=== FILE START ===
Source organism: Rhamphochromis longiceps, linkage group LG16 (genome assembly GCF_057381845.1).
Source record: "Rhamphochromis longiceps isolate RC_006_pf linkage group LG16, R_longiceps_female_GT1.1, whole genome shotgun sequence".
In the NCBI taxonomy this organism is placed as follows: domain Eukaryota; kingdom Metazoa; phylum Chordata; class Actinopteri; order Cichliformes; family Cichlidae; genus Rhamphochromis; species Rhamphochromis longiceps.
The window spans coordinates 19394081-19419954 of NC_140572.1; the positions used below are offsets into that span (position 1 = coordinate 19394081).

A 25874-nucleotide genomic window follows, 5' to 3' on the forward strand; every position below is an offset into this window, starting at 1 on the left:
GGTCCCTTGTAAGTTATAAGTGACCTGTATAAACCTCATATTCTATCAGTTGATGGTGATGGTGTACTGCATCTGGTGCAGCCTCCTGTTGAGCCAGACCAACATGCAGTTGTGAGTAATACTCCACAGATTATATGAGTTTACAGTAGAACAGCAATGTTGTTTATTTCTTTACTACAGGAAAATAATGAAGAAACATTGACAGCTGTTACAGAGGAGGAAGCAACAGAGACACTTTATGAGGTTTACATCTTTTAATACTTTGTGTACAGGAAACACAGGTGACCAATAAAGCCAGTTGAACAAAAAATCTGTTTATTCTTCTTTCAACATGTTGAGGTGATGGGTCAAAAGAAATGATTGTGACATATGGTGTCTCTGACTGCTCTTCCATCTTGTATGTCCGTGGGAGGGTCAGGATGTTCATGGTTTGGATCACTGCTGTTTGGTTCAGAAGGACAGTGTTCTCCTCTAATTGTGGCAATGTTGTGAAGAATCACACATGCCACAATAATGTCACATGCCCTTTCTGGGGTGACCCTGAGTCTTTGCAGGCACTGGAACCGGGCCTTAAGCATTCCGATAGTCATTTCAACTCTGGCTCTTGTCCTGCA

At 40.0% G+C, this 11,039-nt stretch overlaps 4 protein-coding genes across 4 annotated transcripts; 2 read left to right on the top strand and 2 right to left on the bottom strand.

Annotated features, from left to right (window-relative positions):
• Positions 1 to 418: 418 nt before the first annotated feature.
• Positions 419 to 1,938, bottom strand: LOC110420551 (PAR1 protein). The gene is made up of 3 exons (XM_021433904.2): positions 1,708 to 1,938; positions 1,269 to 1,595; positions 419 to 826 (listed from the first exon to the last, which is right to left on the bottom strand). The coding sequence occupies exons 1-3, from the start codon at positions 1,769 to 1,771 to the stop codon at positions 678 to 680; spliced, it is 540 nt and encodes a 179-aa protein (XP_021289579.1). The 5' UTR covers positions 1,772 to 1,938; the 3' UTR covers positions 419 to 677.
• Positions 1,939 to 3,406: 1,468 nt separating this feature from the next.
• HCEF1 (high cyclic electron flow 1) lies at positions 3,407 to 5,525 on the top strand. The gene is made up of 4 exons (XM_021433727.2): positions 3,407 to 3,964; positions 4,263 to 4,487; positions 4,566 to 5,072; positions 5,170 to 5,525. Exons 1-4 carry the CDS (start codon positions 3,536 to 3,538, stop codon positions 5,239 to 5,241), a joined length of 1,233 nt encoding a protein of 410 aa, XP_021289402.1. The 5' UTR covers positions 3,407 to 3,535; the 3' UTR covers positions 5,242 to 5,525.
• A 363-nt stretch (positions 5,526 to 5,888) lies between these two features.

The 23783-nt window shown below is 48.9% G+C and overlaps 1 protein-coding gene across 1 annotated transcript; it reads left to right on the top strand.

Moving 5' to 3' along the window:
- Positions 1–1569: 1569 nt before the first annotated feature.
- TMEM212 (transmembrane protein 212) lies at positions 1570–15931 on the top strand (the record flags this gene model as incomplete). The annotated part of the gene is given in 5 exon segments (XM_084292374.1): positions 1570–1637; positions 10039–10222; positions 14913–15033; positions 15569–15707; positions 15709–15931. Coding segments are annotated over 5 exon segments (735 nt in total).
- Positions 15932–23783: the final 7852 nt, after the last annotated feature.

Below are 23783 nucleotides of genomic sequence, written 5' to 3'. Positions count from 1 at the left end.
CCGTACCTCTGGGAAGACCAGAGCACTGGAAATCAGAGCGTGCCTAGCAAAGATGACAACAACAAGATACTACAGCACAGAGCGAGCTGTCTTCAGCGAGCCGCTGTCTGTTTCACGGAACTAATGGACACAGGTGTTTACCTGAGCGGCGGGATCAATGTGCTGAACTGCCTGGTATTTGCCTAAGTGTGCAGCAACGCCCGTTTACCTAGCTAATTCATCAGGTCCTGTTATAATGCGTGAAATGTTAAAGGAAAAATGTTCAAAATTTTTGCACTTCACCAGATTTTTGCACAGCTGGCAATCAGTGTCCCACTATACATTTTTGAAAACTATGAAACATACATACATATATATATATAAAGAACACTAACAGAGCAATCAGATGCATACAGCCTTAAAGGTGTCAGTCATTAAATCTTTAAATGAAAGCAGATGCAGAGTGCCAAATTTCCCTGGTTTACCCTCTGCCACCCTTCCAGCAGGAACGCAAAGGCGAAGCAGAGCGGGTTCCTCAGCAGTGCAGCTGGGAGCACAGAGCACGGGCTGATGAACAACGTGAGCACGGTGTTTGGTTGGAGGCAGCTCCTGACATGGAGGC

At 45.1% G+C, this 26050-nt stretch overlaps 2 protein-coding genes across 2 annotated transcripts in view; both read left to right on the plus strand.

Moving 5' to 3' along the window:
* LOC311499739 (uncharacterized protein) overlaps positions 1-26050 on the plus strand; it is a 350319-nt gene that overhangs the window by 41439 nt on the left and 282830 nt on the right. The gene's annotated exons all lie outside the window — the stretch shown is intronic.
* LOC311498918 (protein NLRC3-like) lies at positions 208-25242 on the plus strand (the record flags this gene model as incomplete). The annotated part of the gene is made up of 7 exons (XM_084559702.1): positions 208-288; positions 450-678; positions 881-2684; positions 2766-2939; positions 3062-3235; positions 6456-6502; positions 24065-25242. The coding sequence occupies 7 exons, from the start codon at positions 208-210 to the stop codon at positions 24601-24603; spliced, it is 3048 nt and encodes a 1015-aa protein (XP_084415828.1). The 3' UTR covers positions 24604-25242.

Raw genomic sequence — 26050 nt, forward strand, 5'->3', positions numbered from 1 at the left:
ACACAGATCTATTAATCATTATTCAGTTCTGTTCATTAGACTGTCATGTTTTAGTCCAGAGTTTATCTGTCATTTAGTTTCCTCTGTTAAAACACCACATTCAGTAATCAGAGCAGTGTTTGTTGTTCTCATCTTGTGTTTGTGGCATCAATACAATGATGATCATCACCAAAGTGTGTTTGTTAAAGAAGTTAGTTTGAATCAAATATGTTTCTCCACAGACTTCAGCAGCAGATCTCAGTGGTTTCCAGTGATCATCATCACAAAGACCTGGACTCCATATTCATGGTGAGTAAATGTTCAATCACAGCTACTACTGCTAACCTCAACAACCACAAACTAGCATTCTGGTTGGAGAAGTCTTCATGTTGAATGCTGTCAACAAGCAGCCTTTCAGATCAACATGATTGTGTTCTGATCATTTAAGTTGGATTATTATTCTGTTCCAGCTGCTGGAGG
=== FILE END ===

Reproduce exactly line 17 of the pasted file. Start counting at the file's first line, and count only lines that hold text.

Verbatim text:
- TMEM212 (transmembrane protein 212) lies at positions 1570–15931 on the top strand (the record flags this gene model as incomplete). The annotated part of the gene is given in 5 exon segments (XM_084292374.1): positions 1570–1637; positions 10039–10222; positions 14913–15033; positions 15569–15707; positions 15709–15931. Coding segments are annotated over 5 exon segments (735 nt in total).